SYMPTOMS: Rotator cuff injury symptoms can include: shoulder weakness, loss of shoulder range of motion, inclination to keep the shoulder inactive, and pain and tenderness in the shoulder. The most common symptom is pain. A lot of times it is experienced when a person reaches for a comb, for example. Lying on the shoulder can also be painful. (Source: www.mayoclinic.com)

INJURY: The four major muscles, supraspinatus, infraspinatus, teres minor, and subscapularis, and their tendons connect the upper arm bone with the shoulder blade. A rotator cuff injury, which is common, involves any type of damage or irritation to the muscles or tendons, including:

* Tendinitis: tendons in the rotator cuff can become inflamed due to overuse, especially if you are an athlete.
* Strain or tear: if tendinitis is left untreated, it can weaken a tendon and lead to chronic tendon degeneration or to a tendon tear.
* Bursitis: the fluid-filled sac between the shoulder joint and rotator cuff tendons can become inflamed and irritated. (Source: www.mayoclinic.com)

NEW TECHNOLOGY: In the United States, at least ten percent of people over sixty, or close to six million people, will develop a rotator cuff tear. Usually treatment for rotator cuff injuries involves exercise therapy. Other treatments can include surgery, steroid injections, and arthroplasty. Now, the physical therapy program out of Vanderbilt University Medical Center can effectively treat most patients with full-thickness rotator cuff tears and shoulder pain, without the need for surgery. The study included 396 patients ages 18 to 100 who had atraumatic full-thickness tears that were documented by magnetic resonance imaging and no other abnormality. Most patients were assigned to a physical therapy program, which included daily postural exercise, active-assisted motion, active training of scapula muscles, and active range of motion, also with anterior and posterior shoulder stretching. They also performed three weekly rotator cuff and scapula exercises. The patients returned at six and 12 weeks. At this point they could decide that treatment was successful and did not need a follow-up, they had improved but would like to continue therapy, or the non-operative treatment had failed and they need arthroscopic rotator cuff repair. The researchers contacted the patients by phone at one and two years to determine whether they had undergone surgery since their last visit. At six weeks, the data showed that fewer than 10 percent of patients had decided to go forth with the surgery. For patients to whom follow-up data was available at the two year mark, only two percent had the surgery. The finding suggests that pain may be a less suitable indication for rotator cuff repair than is weakness or loss of function. Researchers hope that future studies will identify risk factors that can predict progression to rotator cuff tears and symptom onset, but also which repaired tears are likely to fail. (Source: http://www.medscape.com/viewarticle/737461)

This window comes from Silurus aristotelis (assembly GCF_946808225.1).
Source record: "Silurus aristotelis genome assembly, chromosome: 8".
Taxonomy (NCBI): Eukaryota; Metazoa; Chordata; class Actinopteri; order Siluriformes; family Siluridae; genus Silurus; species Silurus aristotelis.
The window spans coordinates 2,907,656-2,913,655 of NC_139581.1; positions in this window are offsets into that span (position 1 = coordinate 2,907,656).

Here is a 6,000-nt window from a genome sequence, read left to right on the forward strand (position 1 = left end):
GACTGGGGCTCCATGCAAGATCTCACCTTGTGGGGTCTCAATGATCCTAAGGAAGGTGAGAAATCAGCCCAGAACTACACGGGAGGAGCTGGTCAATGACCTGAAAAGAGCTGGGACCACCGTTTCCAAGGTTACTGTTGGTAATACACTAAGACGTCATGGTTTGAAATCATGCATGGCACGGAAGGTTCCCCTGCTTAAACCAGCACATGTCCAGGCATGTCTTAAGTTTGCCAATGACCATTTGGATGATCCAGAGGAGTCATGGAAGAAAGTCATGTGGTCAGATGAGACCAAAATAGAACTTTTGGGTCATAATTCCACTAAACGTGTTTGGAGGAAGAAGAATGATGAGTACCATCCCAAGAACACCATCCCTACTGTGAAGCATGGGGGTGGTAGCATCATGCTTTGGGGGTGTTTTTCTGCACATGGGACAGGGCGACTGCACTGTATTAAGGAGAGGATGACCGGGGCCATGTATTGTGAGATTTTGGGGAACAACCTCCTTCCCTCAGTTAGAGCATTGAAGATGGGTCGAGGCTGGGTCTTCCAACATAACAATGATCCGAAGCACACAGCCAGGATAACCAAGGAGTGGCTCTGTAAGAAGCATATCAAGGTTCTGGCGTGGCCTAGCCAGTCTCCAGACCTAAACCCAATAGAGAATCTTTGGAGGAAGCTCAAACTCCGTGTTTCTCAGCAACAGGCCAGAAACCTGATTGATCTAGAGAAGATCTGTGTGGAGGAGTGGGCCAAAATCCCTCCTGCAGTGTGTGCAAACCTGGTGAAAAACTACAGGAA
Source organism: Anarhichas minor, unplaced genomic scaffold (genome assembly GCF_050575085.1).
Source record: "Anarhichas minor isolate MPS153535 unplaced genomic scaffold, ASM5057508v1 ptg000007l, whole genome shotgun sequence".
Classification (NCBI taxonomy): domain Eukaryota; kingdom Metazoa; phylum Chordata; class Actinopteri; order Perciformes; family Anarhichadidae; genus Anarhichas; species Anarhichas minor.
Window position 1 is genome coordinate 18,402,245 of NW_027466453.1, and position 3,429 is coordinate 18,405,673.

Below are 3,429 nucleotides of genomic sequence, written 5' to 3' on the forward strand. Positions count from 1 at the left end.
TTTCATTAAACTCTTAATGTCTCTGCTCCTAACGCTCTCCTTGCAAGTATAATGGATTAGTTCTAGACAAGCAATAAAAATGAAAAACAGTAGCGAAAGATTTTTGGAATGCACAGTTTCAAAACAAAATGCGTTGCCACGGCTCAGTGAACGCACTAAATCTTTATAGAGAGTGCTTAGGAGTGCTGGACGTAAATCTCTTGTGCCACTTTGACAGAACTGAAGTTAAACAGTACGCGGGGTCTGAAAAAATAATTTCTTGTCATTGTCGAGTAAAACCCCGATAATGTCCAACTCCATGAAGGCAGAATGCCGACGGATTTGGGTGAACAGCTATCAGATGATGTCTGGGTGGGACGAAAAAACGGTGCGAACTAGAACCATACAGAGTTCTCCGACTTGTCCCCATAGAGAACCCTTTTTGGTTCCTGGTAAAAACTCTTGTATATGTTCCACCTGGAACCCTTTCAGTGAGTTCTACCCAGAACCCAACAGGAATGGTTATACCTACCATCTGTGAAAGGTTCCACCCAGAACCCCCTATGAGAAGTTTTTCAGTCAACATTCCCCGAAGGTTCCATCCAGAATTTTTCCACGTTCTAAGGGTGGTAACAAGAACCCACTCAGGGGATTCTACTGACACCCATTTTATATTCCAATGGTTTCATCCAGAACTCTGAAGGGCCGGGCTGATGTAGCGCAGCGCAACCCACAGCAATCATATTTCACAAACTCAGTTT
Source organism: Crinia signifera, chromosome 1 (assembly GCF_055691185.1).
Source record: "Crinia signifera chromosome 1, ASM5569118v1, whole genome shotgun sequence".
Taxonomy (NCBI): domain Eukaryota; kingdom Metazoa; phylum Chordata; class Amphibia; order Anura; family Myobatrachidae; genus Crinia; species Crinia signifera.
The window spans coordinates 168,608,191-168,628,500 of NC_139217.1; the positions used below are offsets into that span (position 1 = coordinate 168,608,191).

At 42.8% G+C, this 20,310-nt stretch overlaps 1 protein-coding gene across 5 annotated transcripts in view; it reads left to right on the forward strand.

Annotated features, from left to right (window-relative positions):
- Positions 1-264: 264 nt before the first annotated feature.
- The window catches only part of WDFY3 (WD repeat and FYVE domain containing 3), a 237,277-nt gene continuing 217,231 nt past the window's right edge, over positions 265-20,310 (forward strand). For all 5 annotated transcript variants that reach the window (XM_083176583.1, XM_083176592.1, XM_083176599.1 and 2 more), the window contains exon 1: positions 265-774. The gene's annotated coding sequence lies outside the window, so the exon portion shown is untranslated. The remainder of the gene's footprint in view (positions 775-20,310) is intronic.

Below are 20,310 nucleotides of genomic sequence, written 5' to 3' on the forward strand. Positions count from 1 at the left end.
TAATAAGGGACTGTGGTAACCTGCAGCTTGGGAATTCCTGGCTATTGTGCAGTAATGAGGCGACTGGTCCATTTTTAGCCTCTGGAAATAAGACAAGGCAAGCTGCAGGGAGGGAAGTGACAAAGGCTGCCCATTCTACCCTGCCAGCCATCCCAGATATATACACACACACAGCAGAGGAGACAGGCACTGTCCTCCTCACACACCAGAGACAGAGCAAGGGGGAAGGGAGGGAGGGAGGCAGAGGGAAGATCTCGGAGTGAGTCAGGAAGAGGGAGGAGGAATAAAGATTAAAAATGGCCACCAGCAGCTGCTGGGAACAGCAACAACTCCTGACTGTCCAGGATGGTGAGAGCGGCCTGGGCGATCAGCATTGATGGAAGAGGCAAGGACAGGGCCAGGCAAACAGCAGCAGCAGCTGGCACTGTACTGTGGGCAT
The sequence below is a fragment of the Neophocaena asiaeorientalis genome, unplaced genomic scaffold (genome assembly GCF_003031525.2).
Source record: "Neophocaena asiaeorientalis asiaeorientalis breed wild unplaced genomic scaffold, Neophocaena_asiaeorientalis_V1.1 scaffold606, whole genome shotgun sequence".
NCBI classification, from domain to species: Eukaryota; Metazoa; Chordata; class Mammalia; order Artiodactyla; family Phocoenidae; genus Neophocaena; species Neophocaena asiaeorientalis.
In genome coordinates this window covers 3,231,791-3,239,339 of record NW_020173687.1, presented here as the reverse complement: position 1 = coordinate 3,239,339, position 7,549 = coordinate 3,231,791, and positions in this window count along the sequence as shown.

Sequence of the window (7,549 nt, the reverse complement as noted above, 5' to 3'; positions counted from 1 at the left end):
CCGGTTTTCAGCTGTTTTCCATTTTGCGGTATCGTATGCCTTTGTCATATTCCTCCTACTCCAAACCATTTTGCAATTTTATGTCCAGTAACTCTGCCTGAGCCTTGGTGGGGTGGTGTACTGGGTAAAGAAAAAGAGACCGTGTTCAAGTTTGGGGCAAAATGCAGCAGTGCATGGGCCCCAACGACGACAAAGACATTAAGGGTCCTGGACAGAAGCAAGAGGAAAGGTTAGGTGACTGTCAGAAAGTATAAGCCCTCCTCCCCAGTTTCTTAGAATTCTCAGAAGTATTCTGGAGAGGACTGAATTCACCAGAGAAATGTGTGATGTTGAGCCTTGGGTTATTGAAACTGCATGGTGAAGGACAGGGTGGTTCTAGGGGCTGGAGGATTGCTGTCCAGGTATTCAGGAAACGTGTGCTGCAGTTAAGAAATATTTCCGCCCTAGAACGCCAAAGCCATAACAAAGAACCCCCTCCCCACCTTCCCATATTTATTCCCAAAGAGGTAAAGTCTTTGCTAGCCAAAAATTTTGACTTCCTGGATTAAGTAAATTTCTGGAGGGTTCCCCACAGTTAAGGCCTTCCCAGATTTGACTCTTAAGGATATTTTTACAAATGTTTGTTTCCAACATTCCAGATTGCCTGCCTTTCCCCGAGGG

FOR MORE INFORMATION, PLEASE CONTACT:

John E. Kuhn, MD
Chief of Shoulder Surgery
Vanderbilt University Medical Center
www.MOONshoulder.com